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I write in support of Upchurch et al.’s proposal to establish Cetiosaurus oxoniensis Phillips, 1871 as the type species of Cetiosaurus Owen, 1841 and to set aside all previous fixations of type species for this genus. Cetiosaurus was
the first sauropod dinosaur to be scientifically described (Owen, 1841)
and one of the earliest dinosaurs to be recognised: the taxon is
clearly of historical importance and stabilising its taxonomy would
represent an important contribution to dinosaur studies. The name has
I strongly support the proposal by Upchurch et al. (BZN 66(1): 51–55) for the conservation of usage by designating Cetiosaurus oxoniensis Phillips, 1871 as the type species of Cetiosaurus Owen, 1841. As extensively referenced in the proposal, the name Cetiosaurus has invariably been associated with the species C. oxoniensis,
and specifically the Bletchington Station material, for almost 125
years. In particular, it should be noted that the ‘Monograph of the
I am writing to strongly endorse the application to give precedence to Procynosuchus over Cyrbasiodon and Parathrinaxodon. As Kammerer and Abdala note, the name Procynosuchus is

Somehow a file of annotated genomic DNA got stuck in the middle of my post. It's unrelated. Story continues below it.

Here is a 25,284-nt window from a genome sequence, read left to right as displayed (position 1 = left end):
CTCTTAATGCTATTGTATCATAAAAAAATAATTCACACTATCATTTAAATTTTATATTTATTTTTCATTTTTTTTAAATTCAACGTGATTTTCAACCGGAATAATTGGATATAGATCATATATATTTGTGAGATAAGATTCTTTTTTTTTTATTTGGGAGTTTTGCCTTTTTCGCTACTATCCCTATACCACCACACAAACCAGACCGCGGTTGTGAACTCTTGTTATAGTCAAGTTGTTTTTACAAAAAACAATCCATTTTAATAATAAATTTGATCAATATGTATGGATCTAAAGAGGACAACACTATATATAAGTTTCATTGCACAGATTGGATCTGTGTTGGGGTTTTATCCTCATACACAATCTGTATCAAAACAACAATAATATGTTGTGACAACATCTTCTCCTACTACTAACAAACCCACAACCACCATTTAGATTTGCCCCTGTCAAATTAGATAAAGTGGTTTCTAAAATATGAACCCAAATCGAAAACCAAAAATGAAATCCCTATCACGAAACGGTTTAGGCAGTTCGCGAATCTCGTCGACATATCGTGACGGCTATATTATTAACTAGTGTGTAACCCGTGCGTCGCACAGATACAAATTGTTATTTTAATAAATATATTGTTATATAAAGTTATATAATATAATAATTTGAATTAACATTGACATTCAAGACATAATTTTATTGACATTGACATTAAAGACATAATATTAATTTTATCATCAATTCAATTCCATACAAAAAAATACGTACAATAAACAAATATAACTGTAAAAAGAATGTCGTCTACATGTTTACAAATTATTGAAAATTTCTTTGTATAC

widely used and a very important name to conserve because of its
significance in evolutionary studies and museum exhibits. The authors
have amply documented the preponderance of its usage and strong support
within the specialist community.
As the state paleontologist of Utah, I heartily support the proposal to make USNM4734 the neotype of Allosaurus. Allosaurus has been the Official State Fossil of Utahfor many years based primarily on the 54+ specimens of Allosaurus fragilis from ourCleveland/Lloyd Quarry (a national historic landmark) with many skeletons exhibitedacross the globe. No large theropod dinosaur is as well documented as Allosaurusand to risk losing this name would only serve to confuse and complicate our scienceamong the people of the world.
The taxon Stegosaurus armatus was established by O.C. Marsh in 1877 on a very fragmentary specimen from the Morrison Formation near Morrison, Colorado (erroneously stated to be ‘Morrison, Wyoming’ by Galton, BZN 68: 127). The specimen was encased in silicified sandstone and collected very poorly by modern standards using hammers and chisels, plus explosives to reduce the rock into more manageable pieces.
I wish to supplement my previous comment (BZN 68: 215–217) on Case 3536, with respect to putative individual variation reported by Maidment et al. (2008) for Stegosaurus armatus.